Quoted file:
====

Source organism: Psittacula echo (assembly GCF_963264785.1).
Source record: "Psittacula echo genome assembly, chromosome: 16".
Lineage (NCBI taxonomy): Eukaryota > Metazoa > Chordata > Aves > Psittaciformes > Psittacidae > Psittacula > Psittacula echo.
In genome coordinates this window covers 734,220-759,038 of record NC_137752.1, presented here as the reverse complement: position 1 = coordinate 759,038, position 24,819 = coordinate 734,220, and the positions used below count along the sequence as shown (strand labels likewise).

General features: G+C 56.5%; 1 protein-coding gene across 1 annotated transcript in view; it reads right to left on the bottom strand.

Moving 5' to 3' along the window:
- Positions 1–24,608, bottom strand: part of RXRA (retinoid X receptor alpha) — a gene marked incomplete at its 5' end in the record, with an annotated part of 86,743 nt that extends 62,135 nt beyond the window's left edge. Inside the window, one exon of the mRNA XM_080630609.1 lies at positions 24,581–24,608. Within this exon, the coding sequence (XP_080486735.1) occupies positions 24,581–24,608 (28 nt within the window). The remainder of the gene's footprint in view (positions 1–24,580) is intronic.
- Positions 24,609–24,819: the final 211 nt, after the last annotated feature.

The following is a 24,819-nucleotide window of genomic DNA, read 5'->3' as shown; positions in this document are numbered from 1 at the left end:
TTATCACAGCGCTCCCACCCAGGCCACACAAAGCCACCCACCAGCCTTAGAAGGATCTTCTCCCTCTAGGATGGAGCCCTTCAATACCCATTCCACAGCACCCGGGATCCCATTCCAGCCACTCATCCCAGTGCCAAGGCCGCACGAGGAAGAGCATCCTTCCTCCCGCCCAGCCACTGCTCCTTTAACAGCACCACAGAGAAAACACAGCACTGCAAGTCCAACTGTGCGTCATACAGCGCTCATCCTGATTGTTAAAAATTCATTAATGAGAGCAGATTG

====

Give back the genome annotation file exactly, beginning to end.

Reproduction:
Source organism: Psittacula echo (assembly GCF_963264785.1).
Source record: "Psittacula echo genome assembly, chromosome: 16".
Lineage (NCBI taxonomy): Eukaryota > Metazoa > Chordata > Aves > Psittaciformes > Psittacidae > Psittacula > Psittacula echo.
In genome coordinates this window covers 734,220-759,038 of record NC_137752.1, presented here as the reverse complement: position 1 = coordinate 759,038, position 24,819 = coordinate 734,220, and the positions used below count along the sequence as shown (strand labels likewise).

General features: G+C 56.5%; 1 protein-coding gene across 1 annotated transcript in view; it reads right to left on the bottom strand.

Moving 5' to 3' along the window:
- Positions 1–24,608, bottom strand: part of RXRA (retinoid X receptor alpha) — a gene marked incomplete at its 5' end in the record, with an annotated part of 86,743 nt that extends 62,135 nt beyond the window's left edge. Inside the window, one exon of the mRNA XM_080630609.1 lies at positions 24,581–24,608. Within this exon, the coding sequence (XP_080486735.1) occupies positions 24,581–24,608 (28 nt within the window). The remainder of the gene's footprint in view (positions 1–24,580) is intronic.
- Positions 24,609–24,819: the final 211 nt, after the last annotated feature.

The following is a 24,819-nucleotide window of genomic DNA, read 5'->3' as shown; positions in this document are numbered from 1 at the left end:
TTATCACAGCGCTCCCACCCAGGCCACACAAAGCCACCCACCAGCCTTAGAAGGATCTTCTCCCTCTAGGATGGAGCCCTTCAATACCCATTCCACAGCACCCGGGATCCCATTCCAGCCACTCATCCCAGTGCCAAGGCCGCACGAGGAAGAGCATCCTTCCTCCCGCCCAGCCACTGCTCCTTTAACAGCACCACAGAGAAAACACAGCACTGCAAGTCCAACTGTGCGTCATACAGCGCTCATCCTGATTGTTAAAAATTCATTAATGAGAGCAGATTG